Dance and Gender Equality: Empowering Girls and Boys through Movement

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Dance has long been seen as a powerful form of self-expression—an outlet to create and communicate emotion non-verbally. With its global reach, dance provides a unique opportunity for social change, particularly in the area of gender equality. Through movement, both boys and girls can gain confidence, foster body positivity, and develop skills needed to build self-esteem. This article aims to delve deeper into how dance empowers all genders by exploring the ways in which we can use this form of artistry to foster gender equality around the world.

Challenging Gender Stereotypes in Dance

Traditional gender roles have dictated who can participate in certain styles of dance, with strict expectations placed on both male and female dancers. For years, ballet has been considered “feminine” while the high energy of hip-hop has been labelled as a “boy’s corner”. While the tide of gender roles has changed in the past 20 years, there are many challenges that lie ahead for dancers.

From gender-specific clothing to performance movements, the dance world has been challenged to promote a more inclusive dynamic when it comes to gender roles. Male and female dancers across the dance world are advocating for change for a more accepting dance world of tomorrow.

The Power of Inclusive Dance Education

Unfortunately, it’s common for both male and female dancers to experience bullying or discrimination by fellow their dancers, teachers, choreographers, or the audience. Bullying and harassment is unacceptable. Dance is supposed to create a safe environment for self-expression and there is no room for discrimination in the dance community.

Inclusive dance education can help break down these gender barriers and create a more equitable environment for all dancers. By encouraging people of all genders to learn and appreciate various styles of dance, we can empower individuals to express themselves in ways that celebrate their unique identities, rather than confining them to gendered expectations.

Empowering Girls Through Dance

The digital dance culture is here and females of all ages are using dance to feel empowered in their own mind and bodies. Many activities place restrictions or limitations on a girl’s ability to express her emotions, creativity, and thoughts. Dance encourages it.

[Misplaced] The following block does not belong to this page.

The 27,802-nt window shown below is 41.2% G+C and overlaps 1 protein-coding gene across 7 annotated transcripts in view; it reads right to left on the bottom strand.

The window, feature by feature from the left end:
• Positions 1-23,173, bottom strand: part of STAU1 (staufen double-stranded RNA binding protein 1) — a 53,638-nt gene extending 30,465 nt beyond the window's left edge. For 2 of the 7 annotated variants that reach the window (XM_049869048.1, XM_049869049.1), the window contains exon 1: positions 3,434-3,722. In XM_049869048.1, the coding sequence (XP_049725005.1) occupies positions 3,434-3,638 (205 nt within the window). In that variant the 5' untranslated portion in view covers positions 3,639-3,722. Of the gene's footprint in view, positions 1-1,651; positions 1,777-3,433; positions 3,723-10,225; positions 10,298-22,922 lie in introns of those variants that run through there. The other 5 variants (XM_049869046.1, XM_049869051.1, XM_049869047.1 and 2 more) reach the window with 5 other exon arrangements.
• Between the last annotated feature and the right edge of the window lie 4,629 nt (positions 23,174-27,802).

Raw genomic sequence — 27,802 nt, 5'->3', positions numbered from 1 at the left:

Dance classes are more than learning new steps and finding a passion. Dance is a tool in the development of one’s self-esteem, self-confidence, and self-worth. Improving one’s physical, mental, and emotional state of being through movement can lead to empowerment.

Encouraging Boys to Embrace Dance

With the presence of social media platforms, more young males are seeing the stigma of male dancers diminish. Male dance influencers on TikTok and Instagram have helped to educate not only young boys but people of all ages and genders to push back against the old society norms that dance classes are for “girls”.

Whether on stage, on film, or online, the number of male dancers is growing. From ballet and jazz to acro and musical theatre, the tide has turned for the better.

Fostering Collaboration and Equality

One distinct way dance promotes gender equality is through collaboration and teamwork. Dance classes often centre on encouragement, support, and motivation to continuously communicate and share responsibilities as a team.

There are hundreds of dance studios across the country that focus on the skills, dedication, and commitment of students and not limit the teachings based on gender. Working together, supporting each other, and creating a friendly environment allows for equality and inclusion.

Breaking Down Gender Barriers in Choreography

Dancers perform based on the choreography they are taught. To begin breaking the gender barriers, we must start with the composition of the performance. In ballet, it is custom to have the male dancer “lift” the female and escort the female off stage while the female dances on point and receive the flowers after a show.

While many female ballet dancers may not have the physical strength to “lift” the male partner, it is possible for the male to dance on point, receive flowers, and be escorted off the stage by a female.

Interrupting the gender roles for artistic directors is also possible. In a male-dominated career, it is not surprising that of the 467 choreographed pieces for the 2019-2020 season of 50 American ballet companies, nearly 80% were written by men.

Promoting Gender Equality Through Dance Performances

For observers, the gender equality movement in dance has advanced but is still challenged by “old ways”. For example, lessons have focused on the distinction that a man “leads” and the woman partner “follows” in a couple’s dance.

As the once stringent guidelines blur, more and more audiences are acknowledging subtle but impactful changes with dance performances. This can be seen with the development of different dance genres. Contemporary dancing has been in practice since the 20th century but has gained momentum in the past 50 years to the point where there are no “gender roles”. The ideology that dance should be for everyone changed the male and female roles of mainstream dance.

PDA Supports and Advocates for Inclusive Dance Education

The team at Performing Dance Arts welcomes children, regardless of their gender or gender identity. We believe every person who walks through our doors deserves mutual respect, attention, and support. Our Vaughan, Etobicoke, and Yorkdale studios are safe and inclusive environments for dancers to grow, improve their skills, and express themselves through the world of dance. If you’re looking for one of the best dance studios in Ontario, then get in touch with us today!

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